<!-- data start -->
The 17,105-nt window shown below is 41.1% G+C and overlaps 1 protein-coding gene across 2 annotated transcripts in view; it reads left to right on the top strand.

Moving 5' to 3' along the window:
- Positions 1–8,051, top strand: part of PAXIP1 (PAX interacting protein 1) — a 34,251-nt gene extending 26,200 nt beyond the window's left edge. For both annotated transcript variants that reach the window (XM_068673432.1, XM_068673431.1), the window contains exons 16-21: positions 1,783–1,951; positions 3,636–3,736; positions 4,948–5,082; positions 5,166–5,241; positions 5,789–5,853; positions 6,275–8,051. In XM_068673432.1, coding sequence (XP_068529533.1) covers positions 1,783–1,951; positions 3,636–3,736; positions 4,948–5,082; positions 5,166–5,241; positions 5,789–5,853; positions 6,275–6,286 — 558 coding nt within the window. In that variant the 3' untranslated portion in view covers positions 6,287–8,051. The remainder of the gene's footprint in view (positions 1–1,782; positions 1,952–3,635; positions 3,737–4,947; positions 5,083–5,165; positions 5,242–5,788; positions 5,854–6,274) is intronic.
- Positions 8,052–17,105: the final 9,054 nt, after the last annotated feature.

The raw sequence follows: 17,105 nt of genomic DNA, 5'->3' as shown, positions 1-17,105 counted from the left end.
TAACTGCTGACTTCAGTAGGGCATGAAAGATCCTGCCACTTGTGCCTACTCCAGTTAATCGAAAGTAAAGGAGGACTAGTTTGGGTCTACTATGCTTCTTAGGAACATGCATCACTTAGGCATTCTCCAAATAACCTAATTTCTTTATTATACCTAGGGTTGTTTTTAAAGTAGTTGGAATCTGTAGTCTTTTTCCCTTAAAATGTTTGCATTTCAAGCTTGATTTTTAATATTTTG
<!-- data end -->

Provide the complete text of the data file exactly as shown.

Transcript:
The 17,105-nt window shown below is 41.1% G+C and overlaps 1 protein-coding gene across 2 annotated transcripts in view; it reads left to right on the top strand.

Moving 5' to 3' along the window:
- Positions 1–8,051, top strand: part of PAXIP1 (PAX interacting protein 1) — a 34,251-nt gene extending 26,200 nt beyond the window's left edge. For both annotated transcript variants that reach the window (XM_068673432.1, XM_068673431.1), the window contains exons 16-21: positions 1,783–1,951; positions 3,636–3,736; positions 4,948–5,082; positions 5,166–5,241; positions 5,789–5,853; positions 6,275–8,051. In XM_068673432.1, coding sequence (XP_068529533.1) covers positions 1,783–1,951; positions 3,636–3,736; positions 4,948–5,082; positions 5,166–5,241; positions 5,789–5,853; positions 6,275–6,286 — 558 coding nt within the window. In that variant the 3' untranslated portion in view covers positions 6,287–8,051. The remainder of the gene's footprint in view (positions 1–1,782; positions 1,952–3,635; positions 3,737–4,947; positions 5,083–5,165; positions 5,242–5,788; positions 5,854–6,274) is intronic.
- Positions 8,052–17,105: the final 9,054 nt, after the last annotated feature.

The raw sequence follows: 17,105 nt of genomic DNA, 5'->3' as shown, positions 1-17,105 counted from the left end.
TAACTGCTGACTTCAGTAGGGCATGAAAGATCCTGCCACTTGTGCCTACTCCAGTTAATCGAAAGTAAAGGAGGACTAGTTTGGGTCTACTATGCTTCTTAGGAACATGCATCACTTAGGCATTCTCCAAATAACCTAATTTCTTTATTATACCTAGGGTTGTTTTTAAAGTAGTTGGAATCTGTAGTCTTTTTCCCTTAAAATGTTTGCATTTCAAGCTTGATTTTTAATATTTTG